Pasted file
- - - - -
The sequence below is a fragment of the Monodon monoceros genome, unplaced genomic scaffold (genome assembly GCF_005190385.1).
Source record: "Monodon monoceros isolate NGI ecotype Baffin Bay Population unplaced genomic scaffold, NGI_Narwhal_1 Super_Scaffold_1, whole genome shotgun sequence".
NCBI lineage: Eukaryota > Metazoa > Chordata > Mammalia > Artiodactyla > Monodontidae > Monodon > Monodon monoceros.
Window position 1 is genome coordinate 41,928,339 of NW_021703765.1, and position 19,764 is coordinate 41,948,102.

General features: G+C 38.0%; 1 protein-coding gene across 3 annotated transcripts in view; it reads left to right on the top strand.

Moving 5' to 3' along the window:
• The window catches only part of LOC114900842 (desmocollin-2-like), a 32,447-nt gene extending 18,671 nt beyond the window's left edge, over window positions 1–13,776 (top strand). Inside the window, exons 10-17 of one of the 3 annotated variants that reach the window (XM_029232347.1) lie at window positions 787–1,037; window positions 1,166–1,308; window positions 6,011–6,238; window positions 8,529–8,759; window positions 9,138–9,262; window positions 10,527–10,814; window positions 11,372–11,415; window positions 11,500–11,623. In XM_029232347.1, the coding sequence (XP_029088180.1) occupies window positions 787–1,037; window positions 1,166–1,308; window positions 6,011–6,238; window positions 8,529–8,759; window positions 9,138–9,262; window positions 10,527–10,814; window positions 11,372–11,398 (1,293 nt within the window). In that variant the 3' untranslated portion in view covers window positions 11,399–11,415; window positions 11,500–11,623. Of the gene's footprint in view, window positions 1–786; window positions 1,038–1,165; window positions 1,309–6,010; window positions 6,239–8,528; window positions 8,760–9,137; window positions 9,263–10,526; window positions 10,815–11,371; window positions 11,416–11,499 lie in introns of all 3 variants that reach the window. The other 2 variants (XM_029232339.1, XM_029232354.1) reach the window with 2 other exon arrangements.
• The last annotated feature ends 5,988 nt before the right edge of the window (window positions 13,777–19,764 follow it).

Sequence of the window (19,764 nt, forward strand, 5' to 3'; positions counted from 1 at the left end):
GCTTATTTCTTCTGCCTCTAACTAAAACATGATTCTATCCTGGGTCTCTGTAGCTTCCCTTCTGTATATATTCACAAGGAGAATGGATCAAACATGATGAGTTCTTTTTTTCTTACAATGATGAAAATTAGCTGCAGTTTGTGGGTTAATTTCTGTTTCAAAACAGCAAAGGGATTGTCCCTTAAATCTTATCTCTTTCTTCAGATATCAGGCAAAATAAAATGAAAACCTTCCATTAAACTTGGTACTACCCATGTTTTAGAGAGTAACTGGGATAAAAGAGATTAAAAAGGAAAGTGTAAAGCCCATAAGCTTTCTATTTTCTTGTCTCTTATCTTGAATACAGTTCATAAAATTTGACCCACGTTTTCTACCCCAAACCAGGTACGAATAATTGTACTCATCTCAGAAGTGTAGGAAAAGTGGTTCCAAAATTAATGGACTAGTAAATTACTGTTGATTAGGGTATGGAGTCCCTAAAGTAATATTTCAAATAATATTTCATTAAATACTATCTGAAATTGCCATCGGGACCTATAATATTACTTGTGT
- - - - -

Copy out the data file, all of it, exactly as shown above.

The sequence below is a fragment of the Monodon monoceros genome, unplaced genomic scaffold (genome assembly GCF_005190385.1).
Source record: "Monodon monoceros isolate NGI ecotype Baffin Bay Population unplaced genomic scaffold, NGI_Narwhal_1 Super_Scaffold_1, whole genome shotgun sequence".
NCBI lineage: Eukaryota > Metazoa > Chordata > Mammalia > Artiodactyla > Monodontidae > Monodon > Monodon monoceros.
Window position 1 is genome coordinate 41,928,339 of NW_021703765.1, and position 19,764 is coordinate 41,948,102.

General features: G+C 38.0%; 1 protein-coding gene across 3 annotated transcripts in view; it reads left to right on the top strand.

Moving 5' to 3' along the window:
• The window catches only part of LOC114900842 (desmocollin-2-like), a 32,447-nt gene extending 18,671 nt beyond the window's left edge, over window positions 1–13,776 (top strand). Inside the window, exons 10-17 of one of the 3 annotated variants that reach the window (XM_029232347.1) lie at window positions 787–1,037; window positions 1,166–1,308; window positions 6,011–6,238; window positions 8,529–8,759; window positions 9,138–9,262; window positions 10,527–10,814; window positions 11,372–11,415; window positions 11,500–11,623. In XM_029232347.1, the coding sequence (XP_029088180.1) occupies window positions 787–1,037; window positions 1,166–1,308; window positions 6,011–6,238; window positions 8,529–8,759; window positions 9,138–9,262; window positions 10,527–10,814; window positions 11,372–11,398 (1,293 nt within the window). In that variant the 3' untranslated portion in view covers window positions 11,399–11,415; window positions 11,500–11,623. Of the gene's footprint in view, window positions 1–786; window positions 1,038–1,165; window positions 1,309–6,010; window positions 6,239–8,528; window positions 8,760–9,137; window positions 9,263–10,526; window positions 10,815–11,371; window positions 11,416–11,499 lie in introns of all 3 variants that reach the window. The other 2 variants (XM_029232339.1, XM_029232354.1) reach the window with 2 other exon arrangements.
• The last annotated feature ends 5,988 nt before the right edge of the window (window positions 13,777–19,764 follow it).

Sequence of the window (19,764 nt, forward strand, 5' to 3'; positions counted from 1 at the left end):
GCTTATTTCTTCTGCCTCTAACTAAAACATGATTCTATCCTGGGTCTCTGTAGCTTCCCTTCTGTATATATTCACAAGGAGAATGGATCAAACATGATGAGTTCTTTTTTTCTTACAATGATGAAAATTAGCTGCAGTTTGTGGGTTAATTTCTGTTTCAAAACAGCAAAGGGATTGTCCCTTAAATCTTATCTCTTTCTTCAGATATCAGGCAAAATAAAATGAAAACCTTCCATTAAACTTGGTACTACCCATGTTTTAGAGAGTAACTGGGATAAAAGAGATTAAAAAGGAAAGTGTAAAGCCCATAAGCTTTCTATTTTCTTGTCTCTTATCTTGAATACAGTTCATAAAATTTGACCCACGTTTTCTACCCCAAACCAGGTACGAATAATTGTACTCATCTCAGAAGTGTAGGAAAAGTGGTTCCAAAATTAATGGACTAGTAAATTACTGTTGATTAGGGTATGGAGTCCCTAAAGTAATATTTCAAATAATATTTCATTAAATACTATCTGAAATTGCCATCGGGACCTATAATATTACTTGTGT